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By Film Threat Staff | November 1, 2000

Since its debut at the 2000 Cannes Film Festival, Bahman Ghobadi’s “A Time for Drunken Horses” has inspired a heap of critical commentary, and the film has now officially been selected as Iran’s entry into the 2001 Academy Awards race. “Horses,” which has been honored with the widest U.S. release of any Iranian film ever, has also received special notice from Telluride, Toronto, and the Chicago Film Festival.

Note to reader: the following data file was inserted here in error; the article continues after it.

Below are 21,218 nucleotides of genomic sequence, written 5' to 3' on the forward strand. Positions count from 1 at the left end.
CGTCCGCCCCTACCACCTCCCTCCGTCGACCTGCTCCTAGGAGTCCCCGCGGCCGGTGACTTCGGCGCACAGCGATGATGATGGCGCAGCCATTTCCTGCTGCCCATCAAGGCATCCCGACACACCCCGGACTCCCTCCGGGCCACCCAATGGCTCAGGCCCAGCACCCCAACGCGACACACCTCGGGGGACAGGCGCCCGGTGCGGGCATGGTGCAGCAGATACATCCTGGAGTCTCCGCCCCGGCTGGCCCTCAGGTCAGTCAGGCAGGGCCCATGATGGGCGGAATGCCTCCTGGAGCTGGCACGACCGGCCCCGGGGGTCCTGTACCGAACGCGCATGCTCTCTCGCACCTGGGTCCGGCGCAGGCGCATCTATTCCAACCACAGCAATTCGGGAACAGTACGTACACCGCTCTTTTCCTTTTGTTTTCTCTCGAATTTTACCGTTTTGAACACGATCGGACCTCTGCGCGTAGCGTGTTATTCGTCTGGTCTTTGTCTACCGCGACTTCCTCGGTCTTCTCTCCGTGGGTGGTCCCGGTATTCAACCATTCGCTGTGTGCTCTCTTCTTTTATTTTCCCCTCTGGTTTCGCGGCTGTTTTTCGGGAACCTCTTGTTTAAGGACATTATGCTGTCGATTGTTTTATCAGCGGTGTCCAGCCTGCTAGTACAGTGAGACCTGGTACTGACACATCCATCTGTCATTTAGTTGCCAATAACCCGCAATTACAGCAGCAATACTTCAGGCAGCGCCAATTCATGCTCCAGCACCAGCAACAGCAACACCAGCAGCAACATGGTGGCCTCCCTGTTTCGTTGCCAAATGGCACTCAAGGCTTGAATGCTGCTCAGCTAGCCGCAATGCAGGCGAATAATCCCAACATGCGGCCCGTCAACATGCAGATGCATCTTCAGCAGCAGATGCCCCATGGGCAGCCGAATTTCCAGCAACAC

But is it any good?
Well, the L.A. Times calls it “haunting and unforgettable,” but they seem to say that about a lot of movies, and the Boston Globe adds that it will “stay with you for years,” but speech impediments and rashes are likely to do the same…so, most importantly, what does Film Threat think? The story is “dismal” and, at times, “snooze-inducing,” but the cinematography alone, which places the stark poverty of an Iranian village against breathtaking natural beauty, makes “Horses” worth taking a look at. Read the full [ Film Threat Review ] here.

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